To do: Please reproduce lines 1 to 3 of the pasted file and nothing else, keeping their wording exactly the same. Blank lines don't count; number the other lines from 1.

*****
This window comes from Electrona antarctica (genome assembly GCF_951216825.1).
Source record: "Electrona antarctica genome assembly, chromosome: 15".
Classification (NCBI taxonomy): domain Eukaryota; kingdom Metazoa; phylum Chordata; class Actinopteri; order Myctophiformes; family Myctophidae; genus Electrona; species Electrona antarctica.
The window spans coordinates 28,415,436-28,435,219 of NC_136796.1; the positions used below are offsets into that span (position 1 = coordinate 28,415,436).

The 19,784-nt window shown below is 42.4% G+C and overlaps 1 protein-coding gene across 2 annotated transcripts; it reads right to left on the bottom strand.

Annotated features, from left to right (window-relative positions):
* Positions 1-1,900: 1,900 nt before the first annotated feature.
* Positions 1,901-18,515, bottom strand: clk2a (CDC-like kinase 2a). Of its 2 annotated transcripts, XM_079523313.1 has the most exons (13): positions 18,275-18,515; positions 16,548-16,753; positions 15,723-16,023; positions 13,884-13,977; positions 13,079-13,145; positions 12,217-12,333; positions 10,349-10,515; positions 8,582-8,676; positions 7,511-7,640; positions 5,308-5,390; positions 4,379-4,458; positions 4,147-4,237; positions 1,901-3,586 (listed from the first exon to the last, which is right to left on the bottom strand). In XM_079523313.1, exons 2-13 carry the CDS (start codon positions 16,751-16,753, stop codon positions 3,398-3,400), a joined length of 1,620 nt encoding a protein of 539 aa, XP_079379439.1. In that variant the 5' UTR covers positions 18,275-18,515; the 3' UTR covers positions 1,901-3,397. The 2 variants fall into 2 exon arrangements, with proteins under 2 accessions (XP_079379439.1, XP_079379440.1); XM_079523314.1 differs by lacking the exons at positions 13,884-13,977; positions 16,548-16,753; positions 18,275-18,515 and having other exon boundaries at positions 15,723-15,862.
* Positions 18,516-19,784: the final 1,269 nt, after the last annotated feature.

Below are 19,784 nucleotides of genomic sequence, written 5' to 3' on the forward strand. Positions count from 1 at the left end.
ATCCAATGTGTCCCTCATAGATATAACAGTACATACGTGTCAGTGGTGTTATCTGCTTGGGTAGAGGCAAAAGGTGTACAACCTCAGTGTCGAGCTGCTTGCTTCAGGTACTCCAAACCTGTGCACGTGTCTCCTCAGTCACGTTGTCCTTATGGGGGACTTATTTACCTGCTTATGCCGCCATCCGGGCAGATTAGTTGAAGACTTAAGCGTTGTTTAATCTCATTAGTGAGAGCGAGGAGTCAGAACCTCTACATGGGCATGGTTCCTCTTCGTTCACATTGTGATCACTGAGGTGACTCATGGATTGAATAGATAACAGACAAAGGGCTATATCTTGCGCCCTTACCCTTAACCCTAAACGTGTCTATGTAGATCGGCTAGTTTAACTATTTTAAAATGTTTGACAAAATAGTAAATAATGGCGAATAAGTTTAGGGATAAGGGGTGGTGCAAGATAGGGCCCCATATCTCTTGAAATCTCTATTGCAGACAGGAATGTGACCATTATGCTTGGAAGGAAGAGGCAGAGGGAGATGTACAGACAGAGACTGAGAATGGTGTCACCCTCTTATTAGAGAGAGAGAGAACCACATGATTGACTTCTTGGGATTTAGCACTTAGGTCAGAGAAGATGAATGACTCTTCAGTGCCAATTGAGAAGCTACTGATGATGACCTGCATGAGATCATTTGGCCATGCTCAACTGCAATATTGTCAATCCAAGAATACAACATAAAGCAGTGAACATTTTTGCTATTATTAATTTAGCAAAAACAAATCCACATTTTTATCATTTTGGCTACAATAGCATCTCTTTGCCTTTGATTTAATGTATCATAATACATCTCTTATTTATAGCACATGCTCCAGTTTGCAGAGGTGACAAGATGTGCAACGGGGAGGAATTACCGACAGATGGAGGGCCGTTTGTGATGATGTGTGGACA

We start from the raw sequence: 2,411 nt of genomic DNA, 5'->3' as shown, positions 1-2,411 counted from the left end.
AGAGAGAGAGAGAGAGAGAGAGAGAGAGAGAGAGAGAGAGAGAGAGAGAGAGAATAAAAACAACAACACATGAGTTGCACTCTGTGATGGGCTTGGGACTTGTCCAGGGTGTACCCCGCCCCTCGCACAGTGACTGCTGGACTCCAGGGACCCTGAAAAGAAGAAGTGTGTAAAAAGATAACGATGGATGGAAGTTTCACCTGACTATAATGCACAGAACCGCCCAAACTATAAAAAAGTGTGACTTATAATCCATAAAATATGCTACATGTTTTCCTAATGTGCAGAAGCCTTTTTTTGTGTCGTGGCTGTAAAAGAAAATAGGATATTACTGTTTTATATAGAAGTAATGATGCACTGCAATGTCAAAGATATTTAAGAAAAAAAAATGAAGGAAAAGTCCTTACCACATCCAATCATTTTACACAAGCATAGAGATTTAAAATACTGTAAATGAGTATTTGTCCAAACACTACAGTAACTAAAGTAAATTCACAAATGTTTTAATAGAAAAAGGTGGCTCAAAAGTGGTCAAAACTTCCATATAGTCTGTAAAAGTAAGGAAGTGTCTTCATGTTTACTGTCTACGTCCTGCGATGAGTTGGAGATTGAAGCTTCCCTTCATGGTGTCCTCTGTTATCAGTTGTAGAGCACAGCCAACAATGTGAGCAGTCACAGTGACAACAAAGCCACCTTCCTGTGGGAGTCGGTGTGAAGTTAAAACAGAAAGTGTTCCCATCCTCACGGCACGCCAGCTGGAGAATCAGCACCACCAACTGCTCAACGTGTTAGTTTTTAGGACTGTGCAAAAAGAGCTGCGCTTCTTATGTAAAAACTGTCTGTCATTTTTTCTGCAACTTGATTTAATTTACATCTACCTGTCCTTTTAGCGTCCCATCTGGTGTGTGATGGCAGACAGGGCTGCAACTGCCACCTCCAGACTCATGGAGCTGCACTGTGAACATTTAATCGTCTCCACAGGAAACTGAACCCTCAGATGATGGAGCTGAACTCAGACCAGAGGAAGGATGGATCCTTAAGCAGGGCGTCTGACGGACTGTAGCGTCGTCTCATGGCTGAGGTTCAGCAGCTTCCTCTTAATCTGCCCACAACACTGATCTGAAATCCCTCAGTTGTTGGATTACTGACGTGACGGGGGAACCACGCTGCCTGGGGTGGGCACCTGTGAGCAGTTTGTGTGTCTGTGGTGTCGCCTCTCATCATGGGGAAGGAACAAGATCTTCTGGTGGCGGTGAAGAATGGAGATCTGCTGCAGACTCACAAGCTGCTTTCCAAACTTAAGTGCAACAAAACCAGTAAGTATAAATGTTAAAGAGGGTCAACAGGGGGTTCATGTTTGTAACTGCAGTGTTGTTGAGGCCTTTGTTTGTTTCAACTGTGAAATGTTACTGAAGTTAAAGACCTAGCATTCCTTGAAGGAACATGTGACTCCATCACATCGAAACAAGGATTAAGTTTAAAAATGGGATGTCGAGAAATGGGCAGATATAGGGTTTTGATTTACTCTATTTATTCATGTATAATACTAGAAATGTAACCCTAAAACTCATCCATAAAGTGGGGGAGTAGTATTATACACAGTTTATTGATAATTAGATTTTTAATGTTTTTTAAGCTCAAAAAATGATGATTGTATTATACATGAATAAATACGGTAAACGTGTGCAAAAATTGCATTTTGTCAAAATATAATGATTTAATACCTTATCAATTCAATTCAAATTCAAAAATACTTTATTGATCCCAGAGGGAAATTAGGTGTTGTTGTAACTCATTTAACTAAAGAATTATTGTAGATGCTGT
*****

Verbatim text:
This window comes from Electrona antarctica (genome assembly GCF_951216825.1).
Source record: "Electrona antarctica genome assembly, chromosome: 15".
Classification (NCBI taxonomy): domain Eukaryota; kingdom Metazoa; phylum Chordata; class Actinopteri; order Myctophiformes; family Myctophidae; genus Electrona; species Electrona antarctica.